'My Broken Language' review — English, Spanish, and dance tell a vibrant family story
On paper, My Broken Language at Signature Theatre is a stage adaptation of Quiara Alegría Hudes's (In the Heights, Water by the Spoonful) same-named memoir, about finding the right blend of languages to capture the full vitality of her vibrant Puerto Rican family. On stage, the show is a living museum to the Pulitzer-winning playwright's family, constantly in motion, as the perfect cocktail of expression includes more than words. Visuals and movement are just as necessary to honor her family as English and Spanish are.
In other words, there's no better way to present Hudes's family story than as a play, which she also directed. That's evident from the opening moment, in which a frustrated woman clacks away at her laptop, stops, hits delete, and gets up to dance. Suddenly, My Broken Language bursts alive as four more actors and a piano player flood the teal-tiled stage (Arnulfo Maldonado did the gorgeous set) with more joyous dancing and music.
They say the play's title and set the scene: "My Broken Language. North Philly. 1988." We realize we're watching what Hudes was writing at that laptop. Except now, it's transcended mere writing. Hudes has brought the story alive, and in some cases, resurrected its characters in flesh and blood.
Save for the pianist (Ariacne Trujillo-Durand), every actor plays Hudes — "Qui Qui," she's affectionately called — at least once. They pass around a necklace, Sisterhood of the Traveling Pants-style, to signal who's in the role at any given moment. And like the pants of that film series, Hudes's persona fits every actor like it was bespoke.
Yet, Zabryna Guevara, Yani Marin, Samora la Perdida, Daphne Rubin-Vega, and Marilyn Torres also each bring a unique flair to Hudes and a variety of other family members, with none feeling out of place. Rather, together, they're a physical representation of how all these people shaped Hudes.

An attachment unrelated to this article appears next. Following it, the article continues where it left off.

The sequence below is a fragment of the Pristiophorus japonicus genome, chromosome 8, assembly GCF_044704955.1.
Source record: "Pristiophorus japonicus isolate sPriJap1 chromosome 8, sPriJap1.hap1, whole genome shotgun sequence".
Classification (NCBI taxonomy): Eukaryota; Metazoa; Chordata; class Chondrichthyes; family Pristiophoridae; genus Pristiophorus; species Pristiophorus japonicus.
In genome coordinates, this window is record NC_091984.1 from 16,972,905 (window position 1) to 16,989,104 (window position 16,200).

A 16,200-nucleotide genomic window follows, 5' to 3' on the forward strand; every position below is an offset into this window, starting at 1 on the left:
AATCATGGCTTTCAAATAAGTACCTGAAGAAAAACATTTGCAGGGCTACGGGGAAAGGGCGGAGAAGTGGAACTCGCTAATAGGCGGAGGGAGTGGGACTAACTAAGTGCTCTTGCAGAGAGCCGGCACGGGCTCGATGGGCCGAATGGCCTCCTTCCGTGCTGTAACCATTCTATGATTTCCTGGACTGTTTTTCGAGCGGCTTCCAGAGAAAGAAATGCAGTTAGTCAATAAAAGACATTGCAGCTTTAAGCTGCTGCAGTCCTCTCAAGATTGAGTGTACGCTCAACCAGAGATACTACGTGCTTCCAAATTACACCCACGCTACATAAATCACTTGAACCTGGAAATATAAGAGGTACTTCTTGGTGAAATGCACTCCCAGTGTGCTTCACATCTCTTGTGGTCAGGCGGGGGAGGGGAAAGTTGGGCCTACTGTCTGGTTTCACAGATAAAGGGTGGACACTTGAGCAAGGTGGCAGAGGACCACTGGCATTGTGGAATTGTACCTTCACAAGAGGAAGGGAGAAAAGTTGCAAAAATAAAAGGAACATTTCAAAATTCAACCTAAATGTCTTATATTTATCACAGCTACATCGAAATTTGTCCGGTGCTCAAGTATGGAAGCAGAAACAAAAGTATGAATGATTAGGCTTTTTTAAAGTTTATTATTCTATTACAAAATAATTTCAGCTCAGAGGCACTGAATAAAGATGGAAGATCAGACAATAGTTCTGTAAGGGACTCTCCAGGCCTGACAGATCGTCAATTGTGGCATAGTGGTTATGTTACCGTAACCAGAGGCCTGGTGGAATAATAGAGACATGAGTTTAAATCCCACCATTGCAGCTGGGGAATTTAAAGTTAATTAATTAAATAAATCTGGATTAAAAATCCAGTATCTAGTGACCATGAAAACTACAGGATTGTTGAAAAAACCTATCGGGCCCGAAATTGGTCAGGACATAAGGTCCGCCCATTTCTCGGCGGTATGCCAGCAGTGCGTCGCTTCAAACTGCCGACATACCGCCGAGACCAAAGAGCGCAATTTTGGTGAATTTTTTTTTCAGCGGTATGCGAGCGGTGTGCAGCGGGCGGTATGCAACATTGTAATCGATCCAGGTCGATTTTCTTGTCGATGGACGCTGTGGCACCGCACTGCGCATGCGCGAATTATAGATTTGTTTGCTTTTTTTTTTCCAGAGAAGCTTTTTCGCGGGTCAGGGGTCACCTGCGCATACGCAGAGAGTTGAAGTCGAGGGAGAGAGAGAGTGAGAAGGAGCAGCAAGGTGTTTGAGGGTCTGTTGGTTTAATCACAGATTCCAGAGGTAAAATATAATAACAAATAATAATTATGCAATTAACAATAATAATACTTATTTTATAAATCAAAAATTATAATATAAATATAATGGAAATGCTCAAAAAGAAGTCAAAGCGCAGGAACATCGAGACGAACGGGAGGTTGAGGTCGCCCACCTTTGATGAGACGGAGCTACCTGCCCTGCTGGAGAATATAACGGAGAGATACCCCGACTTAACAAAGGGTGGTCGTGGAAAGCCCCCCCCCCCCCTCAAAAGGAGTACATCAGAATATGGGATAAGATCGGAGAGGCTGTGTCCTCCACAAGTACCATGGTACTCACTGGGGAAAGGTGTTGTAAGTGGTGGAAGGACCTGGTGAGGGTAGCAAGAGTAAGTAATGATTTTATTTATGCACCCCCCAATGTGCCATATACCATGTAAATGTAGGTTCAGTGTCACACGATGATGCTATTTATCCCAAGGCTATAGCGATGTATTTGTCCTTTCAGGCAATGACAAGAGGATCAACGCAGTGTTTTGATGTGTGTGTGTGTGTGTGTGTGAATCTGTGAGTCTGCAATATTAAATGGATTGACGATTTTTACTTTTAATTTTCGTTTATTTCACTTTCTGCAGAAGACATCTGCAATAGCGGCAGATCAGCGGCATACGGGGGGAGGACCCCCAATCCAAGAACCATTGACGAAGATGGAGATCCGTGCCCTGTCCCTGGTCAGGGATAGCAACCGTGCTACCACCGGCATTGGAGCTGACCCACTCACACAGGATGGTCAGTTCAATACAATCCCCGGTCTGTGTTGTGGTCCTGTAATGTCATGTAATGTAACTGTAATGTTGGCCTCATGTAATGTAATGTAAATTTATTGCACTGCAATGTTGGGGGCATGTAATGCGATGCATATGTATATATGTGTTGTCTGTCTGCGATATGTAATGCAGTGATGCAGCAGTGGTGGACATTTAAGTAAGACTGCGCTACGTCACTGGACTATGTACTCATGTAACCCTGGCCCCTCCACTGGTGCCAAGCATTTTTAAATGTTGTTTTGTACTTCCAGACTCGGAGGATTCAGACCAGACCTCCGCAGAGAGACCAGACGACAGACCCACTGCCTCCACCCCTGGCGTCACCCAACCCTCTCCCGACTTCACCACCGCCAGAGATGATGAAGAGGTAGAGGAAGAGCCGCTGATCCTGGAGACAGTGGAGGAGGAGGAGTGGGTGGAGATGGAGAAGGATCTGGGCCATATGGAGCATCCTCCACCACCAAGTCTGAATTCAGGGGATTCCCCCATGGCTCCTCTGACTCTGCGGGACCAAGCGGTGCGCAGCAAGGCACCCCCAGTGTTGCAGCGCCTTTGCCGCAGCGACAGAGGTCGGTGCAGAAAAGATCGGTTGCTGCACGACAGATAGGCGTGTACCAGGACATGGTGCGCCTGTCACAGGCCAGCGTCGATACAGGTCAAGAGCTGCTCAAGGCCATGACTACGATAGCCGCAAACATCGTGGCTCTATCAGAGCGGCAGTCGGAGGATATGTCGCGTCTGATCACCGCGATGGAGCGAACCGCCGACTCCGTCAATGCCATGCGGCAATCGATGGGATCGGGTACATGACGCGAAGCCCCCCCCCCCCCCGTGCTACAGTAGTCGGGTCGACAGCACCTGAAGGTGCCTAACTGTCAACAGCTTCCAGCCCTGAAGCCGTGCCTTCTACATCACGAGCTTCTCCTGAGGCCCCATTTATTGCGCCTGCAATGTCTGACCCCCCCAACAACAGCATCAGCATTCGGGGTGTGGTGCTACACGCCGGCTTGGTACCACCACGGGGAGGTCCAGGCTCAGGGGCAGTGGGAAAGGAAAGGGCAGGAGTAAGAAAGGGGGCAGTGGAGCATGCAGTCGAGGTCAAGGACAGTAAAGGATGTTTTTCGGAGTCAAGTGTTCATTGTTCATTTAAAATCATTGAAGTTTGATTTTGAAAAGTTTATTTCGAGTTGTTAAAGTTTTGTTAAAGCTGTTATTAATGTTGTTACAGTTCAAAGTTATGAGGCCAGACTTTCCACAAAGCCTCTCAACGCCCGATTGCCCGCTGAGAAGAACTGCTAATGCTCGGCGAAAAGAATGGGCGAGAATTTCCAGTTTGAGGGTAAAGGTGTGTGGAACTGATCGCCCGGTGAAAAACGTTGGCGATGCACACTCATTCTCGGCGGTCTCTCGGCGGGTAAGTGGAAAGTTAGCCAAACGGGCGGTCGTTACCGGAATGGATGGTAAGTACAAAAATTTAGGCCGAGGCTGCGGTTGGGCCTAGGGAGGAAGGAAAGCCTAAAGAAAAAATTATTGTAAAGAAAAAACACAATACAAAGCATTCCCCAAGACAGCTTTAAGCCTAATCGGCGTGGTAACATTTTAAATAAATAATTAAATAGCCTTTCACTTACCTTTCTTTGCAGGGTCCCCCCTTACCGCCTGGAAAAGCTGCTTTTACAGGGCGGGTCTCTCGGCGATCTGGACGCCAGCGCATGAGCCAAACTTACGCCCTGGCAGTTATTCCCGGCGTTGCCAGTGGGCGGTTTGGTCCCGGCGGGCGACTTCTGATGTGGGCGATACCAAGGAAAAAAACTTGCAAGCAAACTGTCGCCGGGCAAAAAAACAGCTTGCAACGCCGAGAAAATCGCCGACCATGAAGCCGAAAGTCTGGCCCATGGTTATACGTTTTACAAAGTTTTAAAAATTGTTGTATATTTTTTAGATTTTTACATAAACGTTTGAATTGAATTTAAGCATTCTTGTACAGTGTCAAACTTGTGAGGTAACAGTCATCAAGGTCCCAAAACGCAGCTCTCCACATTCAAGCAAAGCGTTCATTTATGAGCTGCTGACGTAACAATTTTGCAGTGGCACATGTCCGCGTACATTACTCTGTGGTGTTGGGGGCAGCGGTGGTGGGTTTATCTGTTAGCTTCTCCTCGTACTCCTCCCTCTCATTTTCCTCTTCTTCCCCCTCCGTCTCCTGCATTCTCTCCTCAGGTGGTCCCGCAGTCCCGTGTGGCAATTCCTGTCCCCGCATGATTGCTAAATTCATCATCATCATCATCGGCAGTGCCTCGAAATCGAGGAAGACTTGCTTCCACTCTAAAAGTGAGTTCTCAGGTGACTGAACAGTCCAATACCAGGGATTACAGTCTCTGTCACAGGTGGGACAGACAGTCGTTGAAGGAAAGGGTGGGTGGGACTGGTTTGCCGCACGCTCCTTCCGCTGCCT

Rubin-Vega is up first as a 10-year-old Hudes, exuding childlike energy even as she speaks Hudes's sophisticated words. La Perdida brings vulnerability to a 13-year-old Hudes as she watches her mother channel a spirit in a sacred ritual, and Guevara is punchy without being harsh as the hardened, grief-stricken 15-year-old Hudes. By the time we get to Torres as the 18-year-old Hudes, she feels motherly and mature, as she tenderly dyes her cousin's hair and honors her by diving into literature.
Finally is Marin, who superbly dances (not speaks) the part of Hudes in a ballet inspired by Hudes's grandmother's rice recipe. She also dances the part of the possessed mother, with nearly scary ferocity as she seems to fight against her own moving body, in the 13-year-old Hudes scene. These scenes, and an ending one where Guevara dances as Hudes in a writing frenzy, exemplify My Broken Language's message to perfection. What English cannot express, Spanish sometimes can, but what words in any spoken language cannot, the language of the body can. Ebony William's explosive choreography is as clear a storytelling tool as Hudes's words.
Every language on its own is broken, insufficient. But together, in My Broken Language, they make a complete, sublime whole that celebrates a family's life and legacy.
UPDATE: A previous version of this review misidentified the ritual Hudes's mother underwent. The review has been updated.
Photo credit: Marilyn Torres, Daphne Rubin-Vega, Zabryna Guevara, Yani Marin, and Samora la Perdida in My Broken Language. (Photo by Julieta Cervantes)
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